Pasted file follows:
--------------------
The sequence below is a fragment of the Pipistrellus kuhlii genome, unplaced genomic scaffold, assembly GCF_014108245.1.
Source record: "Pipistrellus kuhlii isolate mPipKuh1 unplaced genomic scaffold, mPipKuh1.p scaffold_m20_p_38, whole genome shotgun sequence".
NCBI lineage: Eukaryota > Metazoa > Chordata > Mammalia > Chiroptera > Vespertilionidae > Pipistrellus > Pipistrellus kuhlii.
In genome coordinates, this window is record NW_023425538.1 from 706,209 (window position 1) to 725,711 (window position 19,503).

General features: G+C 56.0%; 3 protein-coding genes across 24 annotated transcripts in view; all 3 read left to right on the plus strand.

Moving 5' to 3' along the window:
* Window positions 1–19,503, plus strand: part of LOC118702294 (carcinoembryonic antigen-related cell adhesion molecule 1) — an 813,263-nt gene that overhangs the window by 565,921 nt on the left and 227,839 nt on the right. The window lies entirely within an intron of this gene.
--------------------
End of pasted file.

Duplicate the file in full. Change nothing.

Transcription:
The sequence below is a fragment of the Pipistrellus kuhlii genome, unplaced genomic scaffold, assembly GCF_014108245.1.
Source record: "Pipistrellus kuhlii isolate mPipKuh1 unplaced genomic scaffold, mPipKuh1.p scaffold_m20_p_38, whole genome shotgun sequence".
NCBI lineage: Eukaryota > Metazoa > Chordata > Mammalia > Chiroptera > Vespertilionidae > Pipistrellus > Pipistrellus kuhlii.
In genome coordinates, this window is record NW_023425538.1 from 706,209 (window position 1) to 725,711 (window position 19,503).

General features: G+C 56.0%; 3 protein-coding genes across 24 annotated transcripts in view; all 3 read left to right on the plus strand.

Moving 5' to 3' along the window:
* Window positions 1–19,503, plus strand: part of LOC118702294 (carcinoembryonic antigen-related cell adhesion molecule 1) — an 813,263-nt gene that overhangs the window by 565,921 nt on the left and 227,839 nt on the right. The window lies entirely within an intron of this gene.